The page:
Women ironing in laundry, hawassa industrial park, Ethiopia

Project Details

Country Programme
Efficient & Productive Use
Reliability
Leake Enquay Weldemariam
Awet Mana
Tirffneh Yimer Agishe
Kiros Siyoum Weldemichael
Meles Gebreyesus Weldegebriel
Hailekiros Abadi Kiross
Widassie Gerezgiher Gebrye
Tsegabirhan Gebremedhin Kahsay
Hailai Hagos Kihshen
Ethiopia
Ethiopian Institute of Technology, Mekelle University (EiT-M)
Leake Enquay Weldemariam

Leake Enquay Weldemariam

Principal Investigator
Awet Mana

Awet Mana

Team member
Tirffneh Yimer Agishe

Tirffneh Yimer Agishe

Team member
Kiros Siyoum Weldemichael

Kiros Siyoum Weldemichael

Team member
Meles Gebreyesus Weldegebriel

Meles Gebreyesus Weldegebriel

Team member
Hailekiros Abadi Kiross

Hailekiros Abadi Kiross

Team member
Widassie Gerezgiher Gebrye

Widassie Gerezgiher Gebrye

Team member
Tsegabirhan Gebremedhin Kahsay

Tsegabirhan Gebremedhin Kahsay

Team member
Hailai Hagos Kihshen

Hailai Hagos Kihshen

Team member

Monitoring and assessing power quality problems in Ethiopia

Reducing customers’ dissatisfaction and economic damages in the distribution network

 

Background, challenges and context

In Ethiopia, it is common for customers to experience long interruptions in power supply, and problems with power quality (PQ), almost daily. There is growing interest in the quality of voltage and current at customers’ point of connections (POCs), due to the immense industrial customers in general and, in particular, the industrial parks recently emerging throughout the nation. The quality of supply needs to be maintained within a certain limit, and various stakeholders must share this responsibility.

Energy customers, especially industrial and large commercial users, are most sensitive to supply voltage deviations. As the prime victims of poor-quality power, they will be the prime beneficiaries of improved PQ.

 

Research overview and objectives

This research project will assess the current PQ profile of Ethiopia, investigating the occurrence, causes, and consequences, and will propose optimal solutions for various PQ issues for different types of customers.

The research will be based on qualitative case studies, including both stochastic and statistical approaches. The methodological approach will comprise a literature study, data collection, and analysis; modelling and simulation on the existing distribution networks; field measurement; exploration of the effects of PQ issues; and publication, documentations, workshops, and dissemination of outputs. The team will:

  • Investigate and assess the current performance of existing distribution networks and identify the causes and effects of poor PQ issues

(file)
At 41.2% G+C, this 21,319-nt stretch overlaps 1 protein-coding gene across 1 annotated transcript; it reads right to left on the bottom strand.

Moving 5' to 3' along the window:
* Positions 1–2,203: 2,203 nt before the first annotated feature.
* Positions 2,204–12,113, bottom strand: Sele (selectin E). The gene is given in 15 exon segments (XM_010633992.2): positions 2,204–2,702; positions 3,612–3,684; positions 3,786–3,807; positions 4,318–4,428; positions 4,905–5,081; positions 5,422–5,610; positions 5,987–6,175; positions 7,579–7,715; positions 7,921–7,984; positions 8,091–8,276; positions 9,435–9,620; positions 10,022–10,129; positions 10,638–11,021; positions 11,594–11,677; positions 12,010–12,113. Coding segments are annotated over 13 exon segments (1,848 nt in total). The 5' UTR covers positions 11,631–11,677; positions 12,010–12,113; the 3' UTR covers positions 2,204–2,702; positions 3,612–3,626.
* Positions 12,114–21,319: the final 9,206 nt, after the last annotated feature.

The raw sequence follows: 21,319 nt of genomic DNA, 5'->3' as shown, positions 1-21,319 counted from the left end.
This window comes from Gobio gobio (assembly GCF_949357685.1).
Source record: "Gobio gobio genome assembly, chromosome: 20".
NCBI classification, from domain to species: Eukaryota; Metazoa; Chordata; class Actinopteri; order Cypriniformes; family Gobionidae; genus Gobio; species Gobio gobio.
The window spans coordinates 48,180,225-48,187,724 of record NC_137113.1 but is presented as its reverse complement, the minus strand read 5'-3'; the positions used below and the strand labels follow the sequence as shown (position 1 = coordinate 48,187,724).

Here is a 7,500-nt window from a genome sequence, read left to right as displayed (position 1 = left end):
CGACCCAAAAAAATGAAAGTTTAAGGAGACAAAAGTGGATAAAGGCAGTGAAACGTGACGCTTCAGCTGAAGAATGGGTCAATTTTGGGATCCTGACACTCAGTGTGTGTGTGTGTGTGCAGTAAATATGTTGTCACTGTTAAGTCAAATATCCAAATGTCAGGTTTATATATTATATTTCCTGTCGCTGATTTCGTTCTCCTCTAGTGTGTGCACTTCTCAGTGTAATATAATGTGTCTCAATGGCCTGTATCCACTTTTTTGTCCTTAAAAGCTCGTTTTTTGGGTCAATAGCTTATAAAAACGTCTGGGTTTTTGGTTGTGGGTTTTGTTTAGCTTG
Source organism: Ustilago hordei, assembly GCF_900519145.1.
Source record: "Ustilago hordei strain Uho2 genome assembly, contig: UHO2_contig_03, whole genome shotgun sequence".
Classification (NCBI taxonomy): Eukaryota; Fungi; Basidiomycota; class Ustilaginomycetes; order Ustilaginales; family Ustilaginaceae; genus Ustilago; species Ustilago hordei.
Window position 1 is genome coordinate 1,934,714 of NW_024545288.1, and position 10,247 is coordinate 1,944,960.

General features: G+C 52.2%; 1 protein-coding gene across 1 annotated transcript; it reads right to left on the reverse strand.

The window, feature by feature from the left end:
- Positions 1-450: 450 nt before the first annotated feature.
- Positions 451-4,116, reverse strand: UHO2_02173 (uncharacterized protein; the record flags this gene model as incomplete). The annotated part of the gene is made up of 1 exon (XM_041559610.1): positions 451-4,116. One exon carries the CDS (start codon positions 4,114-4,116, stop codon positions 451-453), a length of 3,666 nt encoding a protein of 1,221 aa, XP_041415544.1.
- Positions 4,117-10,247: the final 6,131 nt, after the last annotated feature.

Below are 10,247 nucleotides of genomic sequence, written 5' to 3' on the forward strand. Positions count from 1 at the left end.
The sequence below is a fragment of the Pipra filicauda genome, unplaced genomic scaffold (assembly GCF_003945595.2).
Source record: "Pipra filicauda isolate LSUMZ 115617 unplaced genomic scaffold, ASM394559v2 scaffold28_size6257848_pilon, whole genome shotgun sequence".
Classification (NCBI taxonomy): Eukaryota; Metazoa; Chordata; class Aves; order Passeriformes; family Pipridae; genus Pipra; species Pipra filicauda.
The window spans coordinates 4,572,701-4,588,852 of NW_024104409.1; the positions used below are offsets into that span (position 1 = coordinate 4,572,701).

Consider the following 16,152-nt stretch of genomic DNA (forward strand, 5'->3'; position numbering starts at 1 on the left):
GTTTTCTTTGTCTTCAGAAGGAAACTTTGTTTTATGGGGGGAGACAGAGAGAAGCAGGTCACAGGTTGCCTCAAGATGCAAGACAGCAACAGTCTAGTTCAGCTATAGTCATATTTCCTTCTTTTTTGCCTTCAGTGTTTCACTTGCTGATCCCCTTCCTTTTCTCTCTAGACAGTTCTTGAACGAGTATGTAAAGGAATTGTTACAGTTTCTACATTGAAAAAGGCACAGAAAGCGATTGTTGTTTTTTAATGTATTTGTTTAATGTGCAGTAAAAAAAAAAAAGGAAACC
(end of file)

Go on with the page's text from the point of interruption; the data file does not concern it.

• Identify the most important network parameters and network disturbances for performing comparative studies, based on computer simulations

  • Analyse the PQ problems in the distribution networks (both from simulation and measurements)

  • Identify an optimal place for installing permanent PQ meters for continuous monitoring of PQ problems in the distribution networks

  • Identify and analyse standardised methods for the storage and exchange of PQ data from different vendors

  • Propose effective monitoring and reporting techniques for active PQ management

  • Analyse the economic damages of poor PQ on industrial and large commercial customers

  • Propose optimal mitigation techniques for reducing the economic damages caused by poor quality of power, based on cost-benefit analysis

  • Prepare proposals for a regulatory framework, setting limits, requirements, norms, and guidelines for PQ problems, which might be included in the national grid code

In Ethiopia, the shift of economy from agriculture to industrialisation is booming, and such research can assist with the development of new laws and regulations so that end users – especially industrial and large commercial customers – get better quality power. It can also help to develop a plan to reduce distribution losses, assist with the introduction of smart grid technology, and assist with the planning, operation, and maintenance of generation, transmission, and distribution systems as they expand.

The research will be very useful for customers in estimating the economic damages caused by PQ problems and long interruptions, in finding possible mitigation techniques, and in attaining the most optimal solutions and benefits as a result of PQ improvements. Several other groups, including power companies such as Ethiopia Electric Power (EEP) and Ethiopian Electric Utility (EEU), policy makers, and international investors on industry and commerce, will also directly benefit from this research.

 

Local partners

Ethiopia Electric Power (EEP)

Ethiopian Electric Utility (EEU)

Mesfin Industrial Engineering